Let's do something together. This is what we want to build. Are you interested to, to join that? And that's when we acquired. So, we were actually acquiring the competence of those 2 guys. And so, we did that. So, we required a company that was called Datatalks, and we actually liked that name. So, we kept the name.[00:07:01] Omer: Tell me what happens then. So, the acquisition you've got this team in place. What did you do next? [00:07:07] Stefan: So, then we had like, we, during the last part of 2017, what we had built was an MVP and we had been able to present or actually sell that MVP incredibly enough, but we had sold that MVP to customers.
So, then we, when we had the launch in January 2018, we actually had a customer with us. And then we just sort of developed from there. Just trying to sell that what we had a lot on like PowerPoint level but that's how we did it. And then also putting as much resources as possible into building or improving the, I would say building the product, improving that would be saying too much. It was building the product.[00:07:48] Omer: So, what did the MVP do? And how many customers did you end up selling it too. [00:07:55] Stefan: We actually had pretty good growth of with customers there during that period, it was fairly easy. We were, we did one smart thing. So since we didn't have enough big of a team, so we needed to find out like, figure out how do we collect?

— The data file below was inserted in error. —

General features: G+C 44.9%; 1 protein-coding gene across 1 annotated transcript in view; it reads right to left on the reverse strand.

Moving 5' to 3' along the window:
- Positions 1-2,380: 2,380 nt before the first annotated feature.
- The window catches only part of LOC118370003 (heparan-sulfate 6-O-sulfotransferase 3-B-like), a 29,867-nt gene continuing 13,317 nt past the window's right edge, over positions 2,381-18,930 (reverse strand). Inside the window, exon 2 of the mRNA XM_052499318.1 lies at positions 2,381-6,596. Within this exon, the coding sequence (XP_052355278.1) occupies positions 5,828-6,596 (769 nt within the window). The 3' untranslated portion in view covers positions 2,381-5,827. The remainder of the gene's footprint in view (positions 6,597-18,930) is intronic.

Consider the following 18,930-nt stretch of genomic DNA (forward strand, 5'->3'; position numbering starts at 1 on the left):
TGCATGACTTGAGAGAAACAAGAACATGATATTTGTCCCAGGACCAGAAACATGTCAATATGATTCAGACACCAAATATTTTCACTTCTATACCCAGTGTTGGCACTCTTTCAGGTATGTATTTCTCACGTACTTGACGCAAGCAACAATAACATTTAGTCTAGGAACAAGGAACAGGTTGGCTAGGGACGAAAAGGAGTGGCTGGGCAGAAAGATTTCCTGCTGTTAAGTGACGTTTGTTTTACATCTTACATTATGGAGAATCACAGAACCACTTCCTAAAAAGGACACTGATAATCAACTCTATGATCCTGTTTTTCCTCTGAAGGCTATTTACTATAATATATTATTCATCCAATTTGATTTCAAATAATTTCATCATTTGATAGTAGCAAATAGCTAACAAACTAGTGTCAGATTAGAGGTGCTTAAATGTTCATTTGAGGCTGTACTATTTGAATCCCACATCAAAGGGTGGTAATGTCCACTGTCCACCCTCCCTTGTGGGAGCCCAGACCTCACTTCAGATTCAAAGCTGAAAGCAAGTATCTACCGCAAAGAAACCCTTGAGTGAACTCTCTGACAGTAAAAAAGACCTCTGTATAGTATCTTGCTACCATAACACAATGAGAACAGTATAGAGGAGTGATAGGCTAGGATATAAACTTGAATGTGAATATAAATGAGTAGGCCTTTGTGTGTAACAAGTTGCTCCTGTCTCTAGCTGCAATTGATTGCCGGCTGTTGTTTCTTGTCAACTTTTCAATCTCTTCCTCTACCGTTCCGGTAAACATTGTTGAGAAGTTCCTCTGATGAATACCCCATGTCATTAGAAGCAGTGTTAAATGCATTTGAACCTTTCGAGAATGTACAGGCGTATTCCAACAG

How do we get the data in so we can start analyzing it. So, then we said let's use the different marketing automation systems out there. Let us let them do the collecting and we just bring it out from those systems. So just build like easy integrations and then put it into mainly like they ended up in, in dashboards, like sort of dashboards.
And in those dashboards, you could start creating segments and then exporting those back to the marketing automation. The value was that you could actually very easily from going from getting an insight, doing analyzing of your customers and then right there, and then creating segments from that.